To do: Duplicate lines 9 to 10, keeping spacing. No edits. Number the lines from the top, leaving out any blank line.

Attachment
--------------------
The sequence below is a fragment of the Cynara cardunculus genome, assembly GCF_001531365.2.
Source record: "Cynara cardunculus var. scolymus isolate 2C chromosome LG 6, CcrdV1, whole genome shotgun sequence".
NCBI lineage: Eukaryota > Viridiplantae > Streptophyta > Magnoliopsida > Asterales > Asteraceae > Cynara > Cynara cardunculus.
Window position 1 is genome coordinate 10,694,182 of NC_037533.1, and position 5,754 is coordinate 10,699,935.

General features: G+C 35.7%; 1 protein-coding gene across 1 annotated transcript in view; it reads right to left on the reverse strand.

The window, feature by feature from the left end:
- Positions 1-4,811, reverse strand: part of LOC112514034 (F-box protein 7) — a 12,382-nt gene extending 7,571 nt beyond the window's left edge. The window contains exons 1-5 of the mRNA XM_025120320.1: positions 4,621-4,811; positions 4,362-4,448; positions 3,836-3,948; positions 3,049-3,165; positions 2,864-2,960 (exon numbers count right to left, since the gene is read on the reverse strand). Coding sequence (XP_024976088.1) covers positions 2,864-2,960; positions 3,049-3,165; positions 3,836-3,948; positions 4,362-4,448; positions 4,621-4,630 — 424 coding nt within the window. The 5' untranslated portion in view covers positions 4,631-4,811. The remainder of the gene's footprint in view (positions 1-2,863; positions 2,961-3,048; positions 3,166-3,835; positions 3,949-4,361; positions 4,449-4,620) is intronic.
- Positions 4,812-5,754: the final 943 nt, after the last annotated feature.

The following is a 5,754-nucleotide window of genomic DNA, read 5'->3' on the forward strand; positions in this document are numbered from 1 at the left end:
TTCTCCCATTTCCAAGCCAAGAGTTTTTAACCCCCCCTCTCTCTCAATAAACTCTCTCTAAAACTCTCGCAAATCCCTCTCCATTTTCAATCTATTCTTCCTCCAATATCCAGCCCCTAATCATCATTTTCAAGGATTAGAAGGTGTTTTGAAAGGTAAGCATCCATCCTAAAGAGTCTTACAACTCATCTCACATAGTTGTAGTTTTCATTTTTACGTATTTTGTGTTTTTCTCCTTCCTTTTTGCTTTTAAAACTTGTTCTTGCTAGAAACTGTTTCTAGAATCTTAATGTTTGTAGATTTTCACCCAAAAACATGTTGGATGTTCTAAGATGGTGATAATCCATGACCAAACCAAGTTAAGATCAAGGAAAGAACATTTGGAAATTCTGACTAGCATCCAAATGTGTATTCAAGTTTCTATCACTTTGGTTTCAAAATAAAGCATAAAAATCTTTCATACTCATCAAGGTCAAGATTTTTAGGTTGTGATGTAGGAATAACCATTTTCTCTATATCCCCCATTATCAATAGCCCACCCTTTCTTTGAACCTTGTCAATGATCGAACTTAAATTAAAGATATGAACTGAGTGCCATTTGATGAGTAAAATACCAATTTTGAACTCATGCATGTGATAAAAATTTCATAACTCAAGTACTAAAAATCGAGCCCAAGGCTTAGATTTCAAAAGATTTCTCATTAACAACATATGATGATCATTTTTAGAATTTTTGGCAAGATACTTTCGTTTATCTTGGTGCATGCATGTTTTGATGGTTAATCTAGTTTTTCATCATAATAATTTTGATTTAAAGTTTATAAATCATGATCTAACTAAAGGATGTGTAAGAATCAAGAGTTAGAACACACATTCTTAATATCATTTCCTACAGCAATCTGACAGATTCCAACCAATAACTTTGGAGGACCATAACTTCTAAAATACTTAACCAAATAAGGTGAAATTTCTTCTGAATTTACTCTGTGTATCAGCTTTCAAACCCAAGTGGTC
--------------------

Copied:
The following is a 5,754-nucleotide window of genomic DNA, read 5'->3' on the forward strand; positions in this document are numbered from 1 at the left end:
TTCTCCCATTTCCAAGCCAAGAGTTTTTAACCCCCCCTCTCTCTCAATAAACTCTCTCTAAAACTCTCGCAAATCCCTCTCCATTTTCAATCTATTCTTCCTCCAATATCCAGCCCCTAATCATCATTTTCAAGGATTAGAAGGTGTTTTGAAAGGTAAGCATCCATCCTAAAGAGTCTTACAACTCATCTCACATAGTTGTAGTTTTCATTTTTACGTATTTTGTGTTTTTCTCCTTCCTTTTTGCTTTTAAAACTTGTTCTTGCTAGAAACTGTTTCTAGAATCTTAATGTTTGTAGATTTTCACCCAAAAACATGTTGGATGTTCTAAGATGGTGATAATCCATGACCAAACCAAGTTAAGATCAAGGAAAGAACATTTGGAAATTCTGACTAGCATCCAAATGTGTATTCAAGTTTCTATCACTTTGGTTTCAAAATAAAGCATAAAAATCTTTCATACTCATCAAGGTCAAGATTTTTAGGTTGTGATGTAGGAATAACCATTTTCTCTATATCCCCCATTATCAATAGCCCACCCTTTCTTTGAACCTTGTCAATGATCGAACTTAAATTAAAGATATGAACTGAGTGCCATTTGATGAGTAAAATACCAATTTTGAACTCATGCATGTGATAAAAATTTCATAACTCAAGTACTAAAAATCGAGCCCAAGGCTTAGATTTCAAAAGATTTCTCATTAACAACATATGATGATCATTTTTAGAATTTTTGGCAAGATACTTTCGTTTATCTTGGTGCATGCATGTTTTGATGGTTAATCTAGTTTTTCATCATAATAATTTTGATTTAAAGTTTATAAATCATGATCTAACTAAAGGATGTGTAAGAATCAAGAGTTAGAACACACATTCTTAATATCATTTCCTACAGCAATCTGACAGATTCCAACCAATAACTTTGGAGGACCATAACTTCTAAAATACTTAACCAAATAAGGTGAAATTTCTTCTGAATTTACTCTGTGTATCAGCTTTCAAACCCAAGTGGTC